Improved voice recognition for phone activation, navigation and radio station changes
A heated steering wheel on the Luxury, Performance and Premium Collections
Door lock switches on the driver and passenger door panels as well as the center console
Cruise control buttons on the steering wheel
Memory seat set – the occupant can set the seating position simply by pressing “set” and the number simultaneously
Backlighting for map lights in the overhead console
A new machined-face finish on the 20-inch wheels, which are standard on Performance and Premium Collections
Available all-ebony interior trim
One new exterior color: Xenon Blue Metallic.
Popular features returning for 2012 include a moveable cargo fence and large under-floor storage space in the rear, a liftgate that can be programmed to stop at different heights and the UltraView sunroof that covers 70 percent of the vehicle roof.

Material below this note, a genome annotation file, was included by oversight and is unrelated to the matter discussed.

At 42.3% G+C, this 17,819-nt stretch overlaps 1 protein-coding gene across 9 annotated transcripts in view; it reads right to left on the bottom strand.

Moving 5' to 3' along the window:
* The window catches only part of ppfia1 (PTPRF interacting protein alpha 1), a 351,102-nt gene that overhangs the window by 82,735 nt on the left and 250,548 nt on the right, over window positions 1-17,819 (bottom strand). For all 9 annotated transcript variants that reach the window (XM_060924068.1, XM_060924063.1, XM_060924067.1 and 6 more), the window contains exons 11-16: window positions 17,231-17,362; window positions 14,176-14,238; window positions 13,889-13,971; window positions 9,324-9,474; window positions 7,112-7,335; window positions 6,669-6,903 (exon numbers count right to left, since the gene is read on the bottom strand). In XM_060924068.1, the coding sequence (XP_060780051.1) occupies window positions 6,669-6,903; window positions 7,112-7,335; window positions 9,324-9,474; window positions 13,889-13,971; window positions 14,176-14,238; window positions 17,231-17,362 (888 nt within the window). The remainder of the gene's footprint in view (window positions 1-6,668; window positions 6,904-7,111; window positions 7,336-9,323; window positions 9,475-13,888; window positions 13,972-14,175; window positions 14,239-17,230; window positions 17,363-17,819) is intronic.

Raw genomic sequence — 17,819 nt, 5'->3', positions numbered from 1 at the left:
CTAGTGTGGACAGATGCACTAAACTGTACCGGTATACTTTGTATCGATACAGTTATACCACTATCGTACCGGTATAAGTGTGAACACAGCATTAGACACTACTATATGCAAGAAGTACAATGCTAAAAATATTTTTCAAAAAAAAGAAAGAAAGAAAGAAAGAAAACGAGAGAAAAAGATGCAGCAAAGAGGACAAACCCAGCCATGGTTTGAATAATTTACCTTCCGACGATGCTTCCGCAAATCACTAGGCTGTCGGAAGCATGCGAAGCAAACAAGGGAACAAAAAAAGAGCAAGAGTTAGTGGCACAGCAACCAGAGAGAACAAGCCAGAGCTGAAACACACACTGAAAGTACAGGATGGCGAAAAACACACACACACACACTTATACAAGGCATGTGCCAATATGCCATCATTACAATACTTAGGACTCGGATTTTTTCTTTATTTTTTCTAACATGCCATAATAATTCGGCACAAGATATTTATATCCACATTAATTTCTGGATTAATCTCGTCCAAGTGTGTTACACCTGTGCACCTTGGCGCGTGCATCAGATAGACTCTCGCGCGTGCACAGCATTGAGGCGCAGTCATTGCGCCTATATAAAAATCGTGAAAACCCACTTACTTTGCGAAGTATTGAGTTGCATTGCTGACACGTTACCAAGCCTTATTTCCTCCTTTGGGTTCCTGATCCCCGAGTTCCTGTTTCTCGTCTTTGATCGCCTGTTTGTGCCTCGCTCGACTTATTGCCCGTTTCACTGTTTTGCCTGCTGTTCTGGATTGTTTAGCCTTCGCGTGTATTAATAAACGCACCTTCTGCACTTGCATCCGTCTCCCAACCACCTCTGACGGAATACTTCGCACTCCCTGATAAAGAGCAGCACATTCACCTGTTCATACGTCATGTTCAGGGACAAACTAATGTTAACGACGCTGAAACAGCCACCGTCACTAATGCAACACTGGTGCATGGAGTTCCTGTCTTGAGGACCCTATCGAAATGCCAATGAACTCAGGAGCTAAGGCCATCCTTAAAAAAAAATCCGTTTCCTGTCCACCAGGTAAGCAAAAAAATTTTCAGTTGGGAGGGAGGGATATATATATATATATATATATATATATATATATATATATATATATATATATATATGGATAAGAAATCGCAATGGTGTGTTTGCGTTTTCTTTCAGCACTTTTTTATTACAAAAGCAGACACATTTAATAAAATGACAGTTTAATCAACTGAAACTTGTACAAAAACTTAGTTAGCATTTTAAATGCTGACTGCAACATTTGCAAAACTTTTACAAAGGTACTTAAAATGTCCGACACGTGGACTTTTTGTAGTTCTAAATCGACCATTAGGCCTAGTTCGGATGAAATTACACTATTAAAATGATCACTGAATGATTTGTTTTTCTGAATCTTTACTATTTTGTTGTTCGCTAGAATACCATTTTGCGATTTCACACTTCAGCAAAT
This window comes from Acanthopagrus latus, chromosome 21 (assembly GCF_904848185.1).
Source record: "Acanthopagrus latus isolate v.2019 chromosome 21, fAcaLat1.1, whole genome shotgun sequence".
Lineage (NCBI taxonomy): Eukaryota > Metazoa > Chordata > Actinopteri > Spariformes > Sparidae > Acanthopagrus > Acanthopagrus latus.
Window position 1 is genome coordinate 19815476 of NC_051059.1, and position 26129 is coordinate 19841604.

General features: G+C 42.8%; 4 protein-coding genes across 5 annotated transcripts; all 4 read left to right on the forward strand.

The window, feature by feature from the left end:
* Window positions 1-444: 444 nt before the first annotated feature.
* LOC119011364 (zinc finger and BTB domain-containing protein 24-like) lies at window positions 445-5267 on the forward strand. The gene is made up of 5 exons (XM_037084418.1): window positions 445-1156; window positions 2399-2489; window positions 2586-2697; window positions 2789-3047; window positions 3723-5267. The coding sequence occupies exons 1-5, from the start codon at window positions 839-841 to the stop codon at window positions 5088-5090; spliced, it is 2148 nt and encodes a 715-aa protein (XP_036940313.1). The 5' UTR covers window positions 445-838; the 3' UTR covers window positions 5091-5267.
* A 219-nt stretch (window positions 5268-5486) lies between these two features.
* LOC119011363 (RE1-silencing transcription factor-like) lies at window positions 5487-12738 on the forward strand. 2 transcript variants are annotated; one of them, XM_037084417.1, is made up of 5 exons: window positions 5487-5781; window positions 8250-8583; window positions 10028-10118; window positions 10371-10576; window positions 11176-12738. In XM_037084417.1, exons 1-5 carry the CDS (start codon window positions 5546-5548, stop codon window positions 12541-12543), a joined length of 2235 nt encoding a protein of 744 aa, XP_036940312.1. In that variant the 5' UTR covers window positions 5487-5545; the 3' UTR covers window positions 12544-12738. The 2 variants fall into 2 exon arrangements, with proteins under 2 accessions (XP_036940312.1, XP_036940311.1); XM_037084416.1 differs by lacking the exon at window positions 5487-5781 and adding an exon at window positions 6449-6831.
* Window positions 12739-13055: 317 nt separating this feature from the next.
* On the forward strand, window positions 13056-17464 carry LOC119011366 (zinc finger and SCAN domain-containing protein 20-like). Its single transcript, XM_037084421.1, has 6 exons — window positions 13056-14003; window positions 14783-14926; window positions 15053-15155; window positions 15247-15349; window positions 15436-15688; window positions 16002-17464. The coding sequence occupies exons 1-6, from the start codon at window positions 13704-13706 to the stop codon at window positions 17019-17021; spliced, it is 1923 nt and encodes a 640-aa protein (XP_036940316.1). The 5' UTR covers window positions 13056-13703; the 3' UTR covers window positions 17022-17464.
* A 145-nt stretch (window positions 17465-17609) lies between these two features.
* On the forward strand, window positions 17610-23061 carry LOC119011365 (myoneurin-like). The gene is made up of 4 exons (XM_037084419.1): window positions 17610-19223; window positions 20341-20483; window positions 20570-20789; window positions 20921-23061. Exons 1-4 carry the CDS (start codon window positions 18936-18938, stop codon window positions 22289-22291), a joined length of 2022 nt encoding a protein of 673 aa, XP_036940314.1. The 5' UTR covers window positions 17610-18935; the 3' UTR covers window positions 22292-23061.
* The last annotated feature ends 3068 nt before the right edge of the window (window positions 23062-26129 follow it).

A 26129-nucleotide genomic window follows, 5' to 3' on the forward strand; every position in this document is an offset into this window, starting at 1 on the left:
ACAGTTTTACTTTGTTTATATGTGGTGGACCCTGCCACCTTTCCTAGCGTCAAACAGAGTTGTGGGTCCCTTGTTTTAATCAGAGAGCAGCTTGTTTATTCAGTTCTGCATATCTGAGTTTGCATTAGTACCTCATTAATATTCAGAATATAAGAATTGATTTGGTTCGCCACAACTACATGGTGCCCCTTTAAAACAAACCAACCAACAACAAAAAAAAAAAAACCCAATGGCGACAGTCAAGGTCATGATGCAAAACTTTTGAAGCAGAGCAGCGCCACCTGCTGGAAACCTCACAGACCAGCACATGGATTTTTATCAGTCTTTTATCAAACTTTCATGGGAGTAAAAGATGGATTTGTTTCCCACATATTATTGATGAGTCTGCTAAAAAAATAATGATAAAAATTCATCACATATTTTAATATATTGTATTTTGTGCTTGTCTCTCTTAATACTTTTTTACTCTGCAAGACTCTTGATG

The new and enhanced elements that contribute to a quieter ride include new acoustic material in the upper instrument panel, front-of-dash area, the center console area and the inner fenders, as well as laminated glass used in the front side glass. There is also a new laminated structural barrier used under the second-row seat to block noise.
Click to review the complete list of the 2012 SRX’s standard and available features.
Inside the LFX
The Cadillac SRX’s new LFX 3.6L direct-injected V-6 delivers an SAE-certified 308 horsepower (230 kW) and 265 lb.-ft. of torque (359 Nm), with efficiency-enhancing features including direct injection and continuously variable valve timing. Peak torque is achieved at only 2,400 rpm and is maintained through 5,300 rpm. The LFX is also E85 ethanol-capable.